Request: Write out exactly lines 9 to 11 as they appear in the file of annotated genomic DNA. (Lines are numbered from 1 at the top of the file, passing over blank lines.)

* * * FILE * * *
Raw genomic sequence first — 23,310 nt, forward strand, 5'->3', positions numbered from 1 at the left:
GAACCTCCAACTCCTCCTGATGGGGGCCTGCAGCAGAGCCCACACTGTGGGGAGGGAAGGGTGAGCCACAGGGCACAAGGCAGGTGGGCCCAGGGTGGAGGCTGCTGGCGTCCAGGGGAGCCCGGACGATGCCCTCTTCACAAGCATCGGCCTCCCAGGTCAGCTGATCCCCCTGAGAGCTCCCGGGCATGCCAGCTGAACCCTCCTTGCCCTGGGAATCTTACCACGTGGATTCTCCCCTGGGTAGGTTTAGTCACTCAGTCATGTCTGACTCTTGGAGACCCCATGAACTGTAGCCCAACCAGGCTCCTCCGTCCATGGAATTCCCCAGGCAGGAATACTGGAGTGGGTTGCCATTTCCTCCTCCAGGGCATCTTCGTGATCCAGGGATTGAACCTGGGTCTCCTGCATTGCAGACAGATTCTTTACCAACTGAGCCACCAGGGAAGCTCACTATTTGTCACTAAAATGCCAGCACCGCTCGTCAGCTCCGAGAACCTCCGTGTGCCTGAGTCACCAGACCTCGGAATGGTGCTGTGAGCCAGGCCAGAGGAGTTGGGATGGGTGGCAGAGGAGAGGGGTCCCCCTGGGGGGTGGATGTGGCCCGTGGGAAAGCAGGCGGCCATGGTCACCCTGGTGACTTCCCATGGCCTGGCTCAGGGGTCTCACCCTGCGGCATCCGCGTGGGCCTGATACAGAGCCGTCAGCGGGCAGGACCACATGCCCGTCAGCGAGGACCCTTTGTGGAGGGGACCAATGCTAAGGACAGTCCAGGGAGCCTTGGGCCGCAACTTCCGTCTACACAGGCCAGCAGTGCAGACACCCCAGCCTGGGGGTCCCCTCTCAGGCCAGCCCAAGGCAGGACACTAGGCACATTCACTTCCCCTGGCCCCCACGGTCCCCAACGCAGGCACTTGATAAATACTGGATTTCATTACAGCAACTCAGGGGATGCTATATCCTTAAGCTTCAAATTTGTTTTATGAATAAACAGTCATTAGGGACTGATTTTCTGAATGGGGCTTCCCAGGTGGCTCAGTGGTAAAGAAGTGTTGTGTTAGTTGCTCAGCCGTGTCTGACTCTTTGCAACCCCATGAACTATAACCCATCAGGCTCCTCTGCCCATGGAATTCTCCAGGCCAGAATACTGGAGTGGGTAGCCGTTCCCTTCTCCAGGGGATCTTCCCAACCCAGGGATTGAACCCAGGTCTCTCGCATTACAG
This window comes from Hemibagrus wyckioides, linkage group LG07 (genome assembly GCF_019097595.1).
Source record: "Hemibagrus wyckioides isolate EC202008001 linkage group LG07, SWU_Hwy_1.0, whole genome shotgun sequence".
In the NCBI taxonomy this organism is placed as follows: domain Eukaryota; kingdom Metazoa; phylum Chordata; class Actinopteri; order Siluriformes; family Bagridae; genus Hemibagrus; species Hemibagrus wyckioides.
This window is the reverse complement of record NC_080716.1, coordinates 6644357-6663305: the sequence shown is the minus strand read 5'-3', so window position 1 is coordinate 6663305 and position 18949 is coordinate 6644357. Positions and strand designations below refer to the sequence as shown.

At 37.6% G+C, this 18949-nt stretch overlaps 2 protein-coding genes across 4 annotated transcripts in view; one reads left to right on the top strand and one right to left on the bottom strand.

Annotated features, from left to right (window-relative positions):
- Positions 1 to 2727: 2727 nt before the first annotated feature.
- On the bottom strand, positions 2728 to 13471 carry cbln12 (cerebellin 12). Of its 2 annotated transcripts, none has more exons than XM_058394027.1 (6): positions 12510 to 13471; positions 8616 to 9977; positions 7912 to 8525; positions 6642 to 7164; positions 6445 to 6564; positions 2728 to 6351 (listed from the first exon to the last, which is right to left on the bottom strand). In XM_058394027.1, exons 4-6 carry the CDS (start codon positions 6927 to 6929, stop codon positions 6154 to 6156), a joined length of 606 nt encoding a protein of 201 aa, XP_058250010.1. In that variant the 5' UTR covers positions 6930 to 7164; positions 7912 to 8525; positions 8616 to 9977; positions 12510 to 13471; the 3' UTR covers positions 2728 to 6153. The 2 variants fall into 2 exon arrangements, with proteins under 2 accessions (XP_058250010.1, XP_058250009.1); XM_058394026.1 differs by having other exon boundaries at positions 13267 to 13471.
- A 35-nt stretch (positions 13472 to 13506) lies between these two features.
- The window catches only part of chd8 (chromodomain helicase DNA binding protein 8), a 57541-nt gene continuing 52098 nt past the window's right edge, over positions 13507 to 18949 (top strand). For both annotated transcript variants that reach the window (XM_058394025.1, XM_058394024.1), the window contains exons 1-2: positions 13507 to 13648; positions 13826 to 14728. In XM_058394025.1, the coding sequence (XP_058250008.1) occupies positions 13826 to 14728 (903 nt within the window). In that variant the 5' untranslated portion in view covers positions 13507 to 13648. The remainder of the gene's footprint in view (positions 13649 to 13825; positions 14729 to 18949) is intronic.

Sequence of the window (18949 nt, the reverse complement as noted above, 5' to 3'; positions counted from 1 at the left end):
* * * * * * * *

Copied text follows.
- Positions 1 to 2727: 2727 nt before the first annotated feature.
- On the bottom strand, positions 2728 to 13471 carry cbln12 (cerebellin 12). Of its 2 annotated transcripts, none has more exons than XM_058394027.1 (6): positions 12510 to 13471; positions 8616 to 9977; positions 7912 to 8525; positions 6642 to 7164; positions 6445 to 6564; positions 2728 to 6351 (listed from the first exon to the last, which is right to left on the bottom strand). In XM_058394027.1, exons 4-6 carry the CDS (start codon positions 6927 to 6929, stop codon positions 6154 to 6156), a joined length of 606 nt encoding a protein of 201 aa, XP_058250010.1. In that variant the 5' UTR covers positions 6930 to 7164; positions 7912 to 8525; positions 8616 to 9977; positions 12510 to 13471; the 3' UTR covers positions 2728 to 6153. The 2 variants fall into 2 exon arrangements, with proteins under 2 accessions (XP_058250010.1, XP_058250009.1); XM_058394026.1 differs by having other exon boundaries at positions 13267 to 13471.
- A 35-nt stretch (positions 13472 to 13506) lies between these two features.